- Asian-Pacific equity indices were mixed this morning, but pre-market western futures were firmer with the Dow Jones Industrial Average up by 1.2% as at 7 am London time.
- Stocks in Asia initially fell following concerns that the widespread impact of Covid-19 in the US would hit demand for China exports.
Three-month base metals prices on the London Metal Exchange were mixed this morning, with copper and zinc both up by 0.6%, at $4,835.50 per tonne and $1,870 per tonne respectively, and lead up by 0.3% at $1,705 per tonne. While the rest were all down by 0.3% - see table below for more details.
Volume on the LME was once again at a pre-crisis normal level with 5,805 lots traded as at 6.37am London time, this compares with an average last week of around 11,000 lots at a similar time of day. This suggests markets have largely adjusted to the current situation, at least for now.
The most-traded base metals contracts on the Shanghai Futures Exchange were for the most part weaker as they followed on from Wednesday’s weakness on the LME, when prices closed down by an average of 2.1%. The May zinc contract on the SHFE was the exception, it was up by 0.1%, while the rest of the complex was down by an average of 0.8%. May copper was down by 0.2% at 39,170 yuan ($5,518 per tonne).
Spot gold prices are still consolidating after Tuesday’s $42-per-oz decline - prices were recently quoted at $1,586.89 per oz, slightly firmer than they were at a similar time on Wednesday morning when they were around $1,586 per oz. Silver was recently quoted at $14.07 per oz, while the platinum group metals were getting some lift this morning, albeit within their consolidation ranges - they were up by an average of 1.7%, from Wednesday's close.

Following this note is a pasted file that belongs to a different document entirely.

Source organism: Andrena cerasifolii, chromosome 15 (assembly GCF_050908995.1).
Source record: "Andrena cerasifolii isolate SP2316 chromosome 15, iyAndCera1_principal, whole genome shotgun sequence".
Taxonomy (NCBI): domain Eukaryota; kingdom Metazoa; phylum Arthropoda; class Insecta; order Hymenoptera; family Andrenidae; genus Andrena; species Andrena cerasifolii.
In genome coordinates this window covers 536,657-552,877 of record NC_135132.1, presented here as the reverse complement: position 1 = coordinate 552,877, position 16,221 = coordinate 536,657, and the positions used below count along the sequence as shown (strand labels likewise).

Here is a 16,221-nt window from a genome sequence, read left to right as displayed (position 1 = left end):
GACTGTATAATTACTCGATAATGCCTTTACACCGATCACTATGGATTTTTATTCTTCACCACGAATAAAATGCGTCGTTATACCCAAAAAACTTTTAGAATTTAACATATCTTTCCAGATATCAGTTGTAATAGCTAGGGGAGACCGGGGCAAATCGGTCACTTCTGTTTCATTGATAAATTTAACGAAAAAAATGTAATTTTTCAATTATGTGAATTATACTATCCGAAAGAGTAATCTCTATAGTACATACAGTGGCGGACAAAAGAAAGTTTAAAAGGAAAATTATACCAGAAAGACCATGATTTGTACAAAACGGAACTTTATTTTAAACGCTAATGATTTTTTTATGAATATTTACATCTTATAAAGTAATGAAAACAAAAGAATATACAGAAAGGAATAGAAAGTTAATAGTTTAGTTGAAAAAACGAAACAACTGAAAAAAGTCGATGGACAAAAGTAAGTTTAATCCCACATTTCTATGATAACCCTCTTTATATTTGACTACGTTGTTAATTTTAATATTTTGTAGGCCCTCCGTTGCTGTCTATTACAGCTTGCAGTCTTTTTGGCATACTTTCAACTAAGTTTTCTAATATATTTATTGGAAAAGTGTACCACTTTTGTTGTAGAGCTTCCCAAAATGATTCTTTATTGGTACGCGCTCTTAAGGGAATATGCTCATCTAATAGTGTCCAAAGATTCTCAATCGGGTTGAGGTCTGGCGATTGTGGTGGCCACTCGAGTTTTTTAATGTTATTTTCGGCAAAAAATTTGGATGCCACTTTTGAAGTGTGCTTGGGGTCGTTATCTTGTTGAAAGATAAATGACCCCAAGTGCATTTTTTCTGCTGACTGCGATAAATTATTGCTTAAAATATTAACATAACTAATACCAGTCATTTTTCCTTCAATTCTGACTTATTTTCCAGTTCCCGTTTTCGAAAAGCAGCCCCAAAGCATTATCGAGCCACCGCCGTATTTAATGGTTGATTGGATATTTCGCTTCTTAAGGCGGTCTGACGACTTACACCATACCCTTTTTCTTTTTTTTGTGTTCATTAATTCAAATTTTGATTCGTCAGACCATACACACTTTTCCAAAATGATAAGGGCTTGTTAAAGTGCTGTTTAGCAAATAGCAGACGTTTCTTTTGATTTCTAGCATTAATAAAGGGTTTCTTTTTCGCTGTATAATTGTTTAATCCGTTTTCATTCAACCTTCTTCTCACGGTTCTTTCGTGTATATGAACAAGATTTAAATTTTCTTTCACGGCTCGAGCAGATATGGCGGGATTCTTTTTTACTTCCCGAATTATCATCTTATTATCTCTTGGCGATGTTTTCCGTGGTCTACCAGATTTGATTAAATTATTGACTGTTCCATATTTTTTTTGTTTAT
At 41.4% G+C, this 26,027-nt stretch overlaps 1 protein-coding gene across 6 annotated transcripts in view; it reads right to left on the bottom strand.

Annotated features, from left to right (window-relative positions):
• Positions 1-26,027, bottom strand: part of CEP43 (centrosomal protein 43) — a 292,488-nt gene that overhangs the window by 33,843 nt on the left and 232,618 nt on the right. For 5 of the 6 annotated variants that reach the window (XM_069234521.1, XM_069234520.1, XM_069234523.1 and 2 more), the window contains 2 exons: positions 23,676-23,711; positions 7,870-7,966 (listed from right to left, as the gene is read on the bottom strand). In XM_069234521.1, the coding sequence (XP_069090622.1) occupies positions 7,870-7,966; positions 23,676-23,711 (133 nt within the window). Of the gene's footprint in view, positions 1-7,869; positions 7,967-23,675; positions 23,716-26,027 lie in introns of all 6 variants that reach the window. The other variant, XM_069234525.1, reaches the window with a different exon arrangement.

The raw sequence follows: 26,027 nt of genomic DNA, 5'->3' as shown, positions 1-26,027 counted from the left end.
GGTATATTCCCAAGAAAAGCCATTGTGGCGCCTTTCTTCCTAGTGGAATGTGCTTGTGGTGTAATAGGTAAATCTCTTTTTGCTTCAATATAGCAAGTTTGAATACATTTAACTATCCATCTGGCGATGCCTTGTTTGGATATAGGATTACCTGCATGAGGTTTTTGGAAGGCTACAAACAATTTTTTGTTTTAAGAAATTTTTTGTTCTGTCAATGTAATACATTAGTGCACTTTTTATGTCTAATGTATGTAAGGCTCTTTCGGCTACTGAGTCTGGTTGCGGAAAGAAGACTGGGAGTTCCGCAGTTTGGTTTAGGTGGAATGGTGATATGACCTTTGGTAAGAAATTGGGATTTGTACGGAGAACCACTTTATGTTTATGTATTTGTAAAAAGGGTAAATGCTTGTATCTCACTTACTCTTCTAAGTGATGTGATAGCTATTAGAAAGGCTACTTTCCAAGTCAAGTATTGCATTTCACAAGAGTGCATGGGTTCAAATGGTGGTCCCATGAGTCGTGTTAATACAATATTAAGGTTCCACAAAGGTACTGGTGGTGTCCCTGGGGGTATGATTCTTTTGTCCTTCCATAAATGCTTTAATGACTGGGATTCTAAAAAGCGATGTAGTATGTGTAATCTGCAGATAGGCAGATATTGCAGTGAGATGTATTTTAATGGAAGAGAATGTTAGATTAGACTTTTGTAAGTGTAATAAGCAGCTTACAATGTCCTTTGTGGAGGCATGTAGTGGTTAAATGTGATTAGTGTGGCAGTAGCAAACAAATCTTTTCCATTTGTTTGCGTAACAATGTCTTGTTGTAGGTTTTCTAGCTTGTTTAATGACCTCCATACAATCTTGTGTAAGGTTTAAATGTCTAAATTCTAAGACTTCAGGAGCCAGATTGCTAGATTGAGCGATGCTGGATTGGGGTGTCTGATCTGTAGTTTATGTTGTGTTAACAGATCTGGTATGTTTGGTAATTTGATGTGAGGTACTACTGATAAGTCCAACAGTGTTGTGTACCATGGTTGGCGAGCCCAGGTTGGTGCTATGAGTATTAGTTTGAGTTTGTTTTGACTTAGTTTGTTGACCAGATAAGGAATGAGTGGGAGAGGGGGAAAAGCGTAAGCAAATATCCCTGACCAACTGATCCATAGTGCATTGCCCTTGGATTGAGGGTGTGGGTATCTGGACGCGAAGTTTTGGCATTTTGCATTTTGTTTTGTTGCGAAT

The yield on benchmark US 10-year treasuries has eased further and was recently quoted at 0.59%, compared with 0.62% at a similar time on Wednesday.
Asian-Pacific equities were mixed this morning: the Hang Seng (+0.37%), the Kospi (+2.38%) and the CSI 300 (+0.87%) were firmer, while the Nikkei (-1.37%) and the ASX 200 (-1.98%) were weaker.
The dollar index is consolidating and was recently quoted at 99.37, this after falling from 103 to 98.20 last week.
The other major currencies we follow are also consolidating: the euro (1.0956), the Australian dollar (0.6112), sterling (1.2427) and the Japanese yen (107.18).
Thursday’s data will focus on the US initial jobless claims and the Challenger job cuts number, but other important data includes Spanish unemployment, European Union producer prices and US data on the trade balance, factory orders and natural gas storage.
Today’s key themes and views
With a broad range of markets becoming less directional and with volumes declining on the LME, it does look as though markets are now waiting for future developments. These could be unemployment data, or from company announcements of distress, but equally for the metals, announcement of more production cuts, or Chinese stimulus measures could be supportive.
Our view on gold is that while the crisis unfolds we expect there will be more demand for haven assets, especially while investors start to think about what the legacy will be of all the fiscal and monetary stimulus that has been done around the world.